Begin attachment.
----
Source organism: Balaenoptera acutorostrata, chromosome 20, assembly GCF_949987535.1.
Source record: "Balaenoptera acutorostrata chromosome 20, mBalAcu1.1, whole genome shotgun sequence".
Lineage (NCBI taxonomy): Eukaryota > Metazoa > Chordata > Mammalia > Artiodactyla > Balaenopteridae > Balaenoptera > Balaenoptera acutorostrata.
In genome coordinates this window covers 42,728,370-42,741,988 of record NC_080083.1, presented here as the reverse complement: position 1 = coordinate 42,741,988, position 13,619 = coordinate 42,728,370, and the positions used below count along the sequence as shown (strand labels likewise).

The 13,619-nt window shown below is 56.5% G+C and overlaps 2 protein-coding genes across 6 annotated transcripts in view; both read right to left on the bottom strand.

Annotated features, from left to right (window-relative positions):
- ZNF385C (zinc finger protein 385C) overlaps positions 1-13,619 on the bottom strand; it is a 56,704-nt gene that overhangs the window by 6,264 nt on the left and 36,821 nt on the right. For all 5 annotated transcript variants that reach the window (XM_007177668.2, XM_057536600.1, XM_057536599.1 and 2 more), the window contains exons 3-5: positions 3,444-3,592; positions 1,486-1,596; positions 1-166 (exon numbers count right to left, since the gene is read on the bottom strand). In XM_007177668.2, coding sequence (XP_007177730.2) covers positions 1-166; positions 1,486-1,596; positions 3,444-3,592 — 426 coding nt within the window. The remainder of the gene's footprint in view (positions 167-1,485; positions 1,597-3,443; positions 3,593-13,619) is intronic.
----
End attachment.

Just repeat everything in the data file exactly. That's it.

Source organism: Balaenoptera acutorostrata, chromosome 20, assembly GCF_949987535.1.
Source record: "Balaenoptera acutorostrata chromosome 20, mBalAcu1.1, whole genome shotgun sequence".
Lineage (NCBI taxonomy): Eukaryota > Metazoa > Chordata > Mammalia > Artiodactyla > Balaenopteridae > Balaenoptera > Balaenoptera acutorostrata.
In genome coordinates this window covers 42,728,370-42,741,988 of record NC_080083.1, presented here as the reverse complement: position 1 = coordinate 42,741,988, position 13,619 = coordinate 42,728,370, and the positions used below count along the sequence as shown (strand labels likewise).

The 13,619-nt window shown below is 56.5% G+C and overlaps 2 protein-coding genes across 6 annotated transcripts in view; both read right to left on the bottom strand.

Annotated features, from left to right (window-relative positions):
- ZNF385C (zinc finger protein 385C) overlaps positions 1-13,619 on the bottom strand; it is a 56,704-nt gene that overhangs the window by 6,264 nt on the left and 36,821 nt on the right. For all 5 annotated transcript variants that reach the window (XM_007177668.2, XM_057536600.1, XM_057536599.1 and 2 more), the window contains exons 3-5: positions 3,444-3,592; positions 1,486-1,596; positions 1-166 (exon numbers count right to left, since the gene is read on the bottom strand). In XM_007177668.2, coding sequence (XP_007177730.2) covers positions 1-166; positions 1,486-1,596; positions 3,444-3,592 — 426 coding nt within the window. The remainder of the gene's footprint in view (positions 167-1,485; positions 1,597-3,443; positions 3,593-13,619) is intronic.